FOR IMMEDIATE RELEASE
EDMUND TESKE: IMAGES OUT OF TIME
July 8 - August 28, 2004
Reception: Thursday, July 8, 7-9pm
Stephen Cohen Gallery, Inc.
7358 Beverly Boulevard, Los Angeles, CA. 90036
Contact: Shelley de Soto Tel, 323.937.5525, Fax, 323.937.5523
Web site, <http://www.stephencohengallery.com>
Hours, Tuesday Saturday, 11am-5pm
(l.) Edmund Teske, Young Female with Branches, no date.
(r.) Edmund Teske, Bill Allard with Mono Lake Composite, c. 1970s.
Edmund Teske: Images Out of Time explores work of the celebrated Los Angeles-based photographer Edmund Teske (1911-1996) at the Stephen Cohen Gallery, July 8 through August 28. The gallery is located at 7358 Beverly Boulevard and is open TuesdaySaturday, from 11a.m. to 5 p.m., and by appointment.
The show, running concurrent with the J. Paul Getty Museum retrospective, features a wide range of Teskes work, stretching from early black-and-white documentary images of street scenes and found objects, to impressionistic red-grey-brown duotone solarizations, to his signature surreal images that beautifully blur the lines between reality and fantasy.
A pioneering visual artist, Teske was born in Chicago in 1911, where his childhood interest in photography grew into a 60-year pursuit of artistic freedom. His early training at Taliesin with Frank Lloyd Wright in the 1930s offered Teske important early inspiration from the master himself, and new ways of thinking about and seeing art.
After moving to Hollywood in 1943, Teskes work took a unique turn. A contemporary of photographers Alfred Stieglitz, Berenice Abbott, Paul Strand, and Laszlo Moholy-Nagy, Teske distinguished himself by his experimental alchemy in the darkroom as much as by his visual acuity behind the lens. Mixing various concentrations of photo chemicals and then blasting intense concentrations of light onto high-contrast paper, Teske created dramatic color stains and streaking effects. The results of this imaginative, one-of-a-kind solarization process give many of Teskes images a smoky, burnt umber, atmospheric quality where the image looks more like a tonal painting than a photograph.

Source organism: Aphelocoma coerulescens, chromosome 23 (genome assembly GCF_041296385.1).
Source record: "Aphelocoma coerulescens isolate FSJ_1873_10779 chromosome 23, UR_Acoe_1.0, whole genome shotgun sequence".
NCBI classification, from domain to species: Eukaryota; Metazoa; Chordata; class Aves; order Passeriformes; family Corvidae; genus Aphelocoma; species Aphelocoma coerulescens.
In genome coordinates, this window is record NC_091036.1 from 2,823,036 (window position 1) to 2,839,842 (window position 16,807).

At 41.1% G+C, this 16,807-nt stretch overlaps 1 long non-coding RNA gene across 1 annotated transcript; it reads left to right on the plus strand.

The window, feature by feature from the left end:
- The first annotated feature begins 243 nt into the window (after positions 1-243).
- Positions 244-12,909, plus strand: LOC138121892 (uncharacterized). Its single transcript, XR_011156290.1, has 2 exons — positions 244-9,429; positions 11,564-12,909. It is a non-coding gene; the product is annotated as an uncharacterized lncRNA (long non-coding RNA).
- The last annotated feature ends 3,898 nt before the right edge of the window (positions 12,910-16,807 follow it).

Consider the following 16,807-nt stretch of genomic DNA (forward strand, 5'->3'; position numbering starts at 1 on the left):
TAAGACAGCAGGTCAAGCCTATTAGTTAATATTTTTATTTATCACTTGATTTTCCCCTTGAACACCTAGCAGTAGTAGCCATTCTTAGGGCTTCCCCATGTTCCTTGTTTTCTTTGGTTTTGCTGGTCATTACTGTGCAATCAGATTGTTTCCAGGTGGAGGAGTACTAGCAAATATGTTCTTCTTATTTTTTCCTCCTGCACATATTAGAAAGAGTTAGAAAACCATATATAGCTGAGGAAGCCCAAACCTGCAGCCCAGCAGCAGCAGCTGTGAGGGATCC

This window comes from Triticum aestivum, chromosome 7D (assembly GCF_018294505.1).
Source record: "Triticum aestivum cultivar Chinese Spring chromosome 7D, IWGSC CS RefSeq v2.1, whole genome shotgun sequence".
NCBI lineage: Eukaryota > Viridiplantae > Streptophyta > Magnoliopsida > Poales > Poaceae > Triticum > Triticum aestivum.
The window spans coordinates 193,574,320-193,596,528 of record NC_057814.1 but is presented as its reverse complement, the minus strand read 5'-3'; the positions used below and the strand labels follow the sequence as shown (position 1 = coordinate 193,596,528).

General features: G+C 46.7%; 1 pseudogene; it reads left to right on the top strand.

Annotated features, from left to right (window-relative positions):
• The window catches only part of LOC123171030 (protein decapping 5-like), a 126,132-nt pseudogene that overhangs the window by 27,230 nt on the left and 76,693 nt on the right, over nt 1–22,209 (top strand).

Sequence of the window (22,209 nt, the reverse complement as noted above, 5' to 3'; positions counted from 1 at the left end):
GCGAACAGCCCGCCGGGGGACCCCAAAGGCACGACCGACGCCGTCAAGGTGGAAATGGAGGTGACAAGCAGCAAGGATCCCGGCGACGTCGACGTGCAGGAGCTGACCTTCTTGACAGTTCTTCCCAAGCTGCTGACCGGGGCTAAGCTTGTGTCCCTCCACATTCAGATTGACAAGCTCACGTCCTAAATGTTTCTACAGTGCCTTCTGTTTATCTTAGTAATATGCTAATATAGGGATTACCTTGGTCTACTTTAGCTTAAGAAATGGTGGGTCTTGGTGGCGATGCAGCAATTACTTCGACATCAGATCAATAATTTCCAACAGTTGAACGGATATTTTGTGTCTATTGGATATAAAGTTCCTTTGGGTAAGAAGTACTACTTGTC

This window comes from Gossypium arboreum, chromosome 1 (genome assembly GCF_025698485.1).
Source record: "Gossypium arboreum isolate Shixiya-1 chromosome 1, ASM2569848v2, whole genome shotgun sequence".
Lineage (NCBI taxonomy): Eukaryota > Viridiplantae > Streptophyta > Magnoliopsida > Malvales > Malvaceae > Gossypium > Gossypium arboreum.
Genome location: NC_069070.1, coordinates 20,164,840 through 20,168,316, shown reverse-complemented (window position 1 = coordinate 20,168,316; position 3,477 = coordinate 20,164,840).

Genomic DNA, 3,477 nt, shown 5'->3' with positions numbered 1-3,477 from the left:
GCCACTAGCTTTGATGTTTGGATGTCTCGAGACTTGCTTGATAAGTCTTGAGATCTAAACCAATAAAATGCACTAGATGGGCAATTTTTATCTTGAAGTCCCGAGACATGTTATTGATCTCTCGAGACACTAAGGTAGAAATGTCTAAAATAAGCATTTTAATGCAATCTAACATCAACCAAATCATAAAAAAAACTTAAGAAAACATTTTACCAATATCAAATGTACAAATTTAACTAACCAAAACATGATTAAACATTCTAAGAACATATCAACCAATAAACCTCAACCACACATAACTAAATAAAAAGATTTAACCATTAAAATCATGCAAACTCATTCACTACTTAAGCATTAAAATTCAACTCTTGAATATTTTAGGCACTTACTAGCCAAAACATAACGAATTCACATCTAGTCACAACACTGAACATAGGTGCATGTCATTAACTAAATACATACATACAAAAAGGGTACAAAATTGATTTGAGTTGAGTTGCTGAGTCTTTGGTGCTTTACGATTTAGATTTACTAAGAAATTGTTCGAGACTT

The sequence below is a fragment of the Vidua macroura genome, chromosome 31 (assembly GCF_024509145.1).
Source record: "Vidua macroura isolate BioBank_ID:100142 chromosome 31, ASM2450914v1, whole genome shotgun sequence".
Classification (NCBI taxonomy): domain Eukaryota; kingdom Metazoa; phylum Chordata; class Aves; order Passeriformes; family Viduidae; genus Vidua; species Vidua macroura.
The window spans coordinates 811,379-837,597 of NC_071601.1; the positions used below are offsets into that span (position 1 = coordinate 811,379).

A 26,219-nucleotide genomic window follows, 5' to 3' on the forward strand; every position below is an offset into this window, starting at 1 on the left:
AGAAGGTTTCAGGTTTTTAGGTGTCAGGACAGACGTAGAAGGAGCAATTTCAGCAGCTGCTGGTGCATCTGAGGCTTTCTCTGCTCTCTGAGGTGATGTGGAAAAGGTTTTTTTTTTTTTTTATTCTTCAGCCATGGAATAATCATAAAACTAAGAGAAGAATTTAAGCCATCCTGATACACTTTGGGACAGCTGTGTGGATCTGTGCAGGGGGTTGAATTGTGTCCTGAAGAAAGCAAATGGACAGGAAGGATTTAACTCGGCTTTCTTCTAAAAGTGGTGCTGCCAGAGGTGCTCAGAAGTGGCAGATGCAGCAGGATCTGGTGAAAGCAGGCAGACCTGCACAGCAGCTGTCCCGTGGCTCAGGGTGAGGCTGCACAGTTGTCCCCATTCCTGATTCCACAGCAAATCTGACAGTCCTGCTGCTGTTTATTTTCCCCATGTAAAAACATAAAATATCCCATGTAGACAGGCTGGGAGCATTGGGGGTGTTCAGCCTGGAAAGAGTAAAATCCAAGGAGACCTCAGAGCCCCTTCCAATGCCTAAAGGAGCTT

Teske's deepening interest in Hindu Vedantic philosophy (which affirms the oneness of existence, divinity of the soul, and harmony of religions) is reflected in his increased experimentation with composite printing techniques (the sandwiching of multiple negatives), which characterized his mature work. These extraordinary unique, surreal photographs reconfigure our conventional ideas about time and space into a new visual and emotional reality.
His photographs are in the collections of the J. Paul Getty Museum, LACMA, Museum of Modern Art (NY), San Francisco MOMA, Norton Simon Museum, and the Boston Museum of Fine Art among others.
From his abstractions and portraits of the Hollywood glitterati (including Jim Morrison of the Doors), to figure studies and architectural tributes to mentor Frank Lloyd Wright, Teskes versatile work transforms our visual perceptions.
A new Getty publication, "Spirit into Matter: the Photographs of Edmund Teske" by Julian Cox, will be available at the gallery on opening night.